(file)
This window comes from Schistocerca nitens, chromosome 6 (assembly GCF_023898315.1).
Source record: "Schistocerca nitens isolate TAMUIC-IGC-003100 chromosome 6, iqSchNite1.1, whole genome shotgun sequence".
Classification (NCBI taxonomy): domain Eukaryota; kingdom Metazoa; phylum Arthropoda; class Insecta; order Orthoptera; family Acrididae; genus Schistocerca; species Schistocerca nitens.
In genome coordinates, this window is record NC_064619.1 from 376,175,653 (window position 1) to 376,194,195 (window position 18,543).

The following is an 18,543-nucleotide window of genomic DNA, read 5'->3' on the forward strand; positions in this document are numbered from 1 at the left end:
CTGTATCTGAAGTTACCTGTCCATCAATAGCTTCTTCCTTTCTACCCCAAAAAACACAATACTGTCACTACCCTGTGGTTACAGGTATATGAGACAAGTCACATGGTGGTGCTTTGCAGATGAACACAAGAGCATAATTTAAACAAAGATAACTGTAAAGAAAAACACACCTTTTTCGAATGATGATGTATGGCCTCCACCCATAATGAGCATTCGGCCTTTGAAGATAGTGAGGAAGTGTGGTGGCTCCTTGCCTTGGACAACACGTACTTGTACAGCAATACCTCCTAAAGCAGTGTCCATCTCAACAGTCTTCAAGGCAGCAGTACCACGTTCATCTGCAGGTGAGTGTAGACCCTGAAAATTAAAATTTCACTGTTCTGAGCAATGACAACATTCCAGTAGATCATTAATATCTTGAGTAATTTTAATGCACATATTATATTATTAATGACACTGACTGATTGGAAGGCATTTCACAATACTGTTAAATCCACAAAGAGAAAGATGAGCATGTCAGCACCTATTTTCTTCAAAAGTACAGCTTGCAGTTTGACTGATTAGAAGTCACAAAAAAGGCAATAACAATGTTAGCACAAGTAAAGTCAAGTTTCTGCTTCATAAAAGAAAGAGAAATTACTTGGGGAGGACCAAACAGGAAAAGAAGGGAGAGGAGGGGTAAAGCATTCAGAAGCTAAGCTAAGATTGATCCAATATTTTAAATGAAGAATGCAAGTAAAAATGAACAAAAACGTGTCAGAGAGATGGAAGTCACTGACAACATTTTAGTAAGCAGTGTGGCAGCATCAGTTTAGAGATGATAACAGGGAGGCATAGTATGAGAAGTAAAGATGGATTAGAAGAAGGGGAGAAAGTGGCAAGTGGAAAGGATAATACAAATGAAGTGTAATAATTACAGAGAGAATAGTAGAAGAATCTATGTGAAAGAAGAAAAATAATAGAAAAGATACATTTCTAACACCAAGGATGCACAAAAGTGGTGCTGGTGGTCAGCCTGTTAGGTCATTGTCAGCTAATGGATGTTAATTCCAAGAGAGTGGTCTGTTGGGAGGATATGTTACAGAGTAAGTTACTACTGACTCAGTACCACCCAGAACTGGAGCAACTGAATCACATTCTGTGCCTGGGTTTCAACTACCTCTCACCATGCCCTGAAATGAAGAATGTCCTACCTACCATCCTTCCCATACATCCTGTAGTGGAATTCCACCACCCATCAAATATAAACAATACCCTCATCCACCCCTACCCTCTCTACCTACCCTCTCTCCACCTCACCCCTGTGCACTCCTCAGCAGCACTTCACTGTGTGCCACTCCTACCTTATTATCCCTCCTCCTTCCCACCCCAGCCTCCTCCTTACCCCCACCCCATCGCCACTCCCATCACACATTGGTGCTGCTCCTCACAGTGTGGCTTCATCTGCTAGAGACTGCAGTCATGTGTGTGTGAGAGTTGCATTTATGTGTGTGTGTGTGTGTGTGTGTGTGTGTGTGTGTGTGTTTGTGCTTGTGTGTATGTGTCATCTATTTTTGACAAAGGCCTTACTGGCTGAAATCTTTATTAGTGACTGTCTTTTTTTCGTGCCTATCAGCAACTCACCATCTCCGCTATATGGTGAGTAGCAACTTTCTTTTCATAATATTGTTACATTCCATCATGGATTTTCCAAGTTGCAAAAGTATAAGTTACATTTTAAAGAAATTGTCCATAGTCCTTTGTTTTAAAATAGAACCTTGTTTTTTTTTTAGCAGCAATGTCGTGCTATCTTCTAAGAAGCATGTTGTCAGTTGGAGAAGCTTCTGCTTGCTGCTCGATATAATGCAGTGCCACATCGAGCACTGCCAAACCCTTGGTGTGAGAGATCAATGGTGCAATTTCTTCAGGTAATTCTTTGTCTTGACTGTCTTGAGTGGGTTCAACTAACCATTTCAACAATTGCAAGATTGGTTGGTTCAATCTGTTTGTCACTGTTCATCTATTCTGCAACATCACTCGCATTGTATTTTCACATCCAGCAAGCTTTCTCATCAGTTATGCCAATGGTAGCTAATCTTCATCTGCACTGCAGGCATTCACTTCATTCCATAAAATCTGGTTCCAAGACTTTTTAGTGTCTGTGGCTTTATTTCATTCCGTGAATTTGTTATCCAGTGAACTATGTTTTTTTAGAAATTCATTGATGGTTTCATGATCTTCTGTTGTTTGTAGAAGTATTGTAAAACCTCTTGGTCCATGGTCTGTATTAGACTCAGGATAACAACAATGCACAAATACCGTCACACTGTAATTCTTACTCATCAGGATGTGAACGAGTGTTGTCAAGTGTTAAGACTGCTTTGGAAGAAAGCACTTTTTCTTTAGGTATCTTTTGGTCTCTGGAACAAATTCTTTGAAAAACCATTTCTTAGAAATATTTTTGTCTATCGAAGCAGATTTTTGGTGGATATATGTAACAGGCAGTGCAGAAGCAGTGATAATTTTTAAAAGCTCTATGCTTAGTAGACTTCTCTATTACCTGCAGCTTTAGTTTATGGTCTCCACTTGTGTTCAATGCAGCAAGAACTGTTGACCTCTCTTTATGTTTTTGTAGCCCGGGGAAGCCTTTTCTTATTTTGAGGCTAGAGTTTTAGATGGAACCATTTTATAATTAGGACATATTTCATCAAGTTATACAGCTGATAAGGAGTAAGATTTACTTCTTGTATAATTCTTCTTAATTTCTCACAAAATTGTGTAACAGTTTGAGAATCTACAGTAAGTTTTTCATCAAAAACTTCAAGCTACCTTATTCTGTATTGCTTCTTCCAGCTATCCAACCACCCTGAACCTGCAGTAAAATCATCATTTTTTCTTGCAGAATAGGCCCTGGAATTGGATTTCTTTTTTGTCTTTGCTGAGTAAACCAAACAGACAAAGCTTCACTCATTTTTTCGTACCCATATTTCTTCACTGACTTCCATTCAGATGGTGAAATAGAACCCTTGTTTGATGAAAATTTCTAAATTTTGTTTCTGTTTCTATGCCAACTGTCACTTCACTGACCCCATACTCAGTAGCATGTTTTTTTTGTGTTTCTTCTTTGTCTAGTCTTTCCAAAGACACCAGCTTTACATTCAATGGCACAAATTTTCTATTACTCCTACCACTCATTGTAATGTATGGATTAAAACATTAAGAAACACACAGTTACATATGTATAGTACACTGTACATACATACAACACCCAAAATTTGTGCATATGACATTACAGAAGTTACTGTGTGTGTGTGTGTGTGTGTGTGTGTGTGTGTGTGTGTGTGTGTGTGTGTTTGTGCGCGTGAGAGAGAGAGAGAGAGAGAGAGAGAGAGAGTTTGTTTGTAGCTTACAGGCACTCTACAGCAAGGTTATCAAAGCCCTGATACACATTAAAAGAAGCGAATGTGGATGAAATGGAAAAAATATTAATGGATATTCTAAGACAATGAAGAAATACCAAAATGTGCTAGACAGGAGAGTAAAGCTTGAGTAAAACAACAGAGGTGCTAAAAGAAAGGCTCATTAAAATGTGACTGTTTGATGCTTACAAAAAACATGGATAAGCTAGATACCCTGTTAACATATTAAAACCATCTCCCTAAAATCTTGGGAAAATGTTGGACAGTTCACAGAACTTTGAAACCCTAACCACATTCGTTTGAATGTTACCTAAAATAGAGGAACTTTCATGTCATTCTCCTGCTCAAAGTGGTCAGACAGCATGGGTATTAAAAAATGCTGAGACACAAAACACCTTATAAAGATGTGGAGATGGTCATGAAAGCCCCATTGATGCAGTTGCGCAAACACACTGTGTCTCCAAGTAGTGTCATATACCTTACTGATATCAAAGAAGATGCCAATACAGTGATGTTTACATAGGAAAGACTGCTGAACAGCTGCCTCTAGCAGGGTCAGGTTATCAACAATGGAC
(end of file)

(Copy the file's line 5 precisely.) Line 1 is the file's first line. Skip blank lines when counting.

The following is an 18,543-nucleotide window of genomic DNA, read 5'->3' on the forward strand; positions in this document are numbered from 1 at the left end: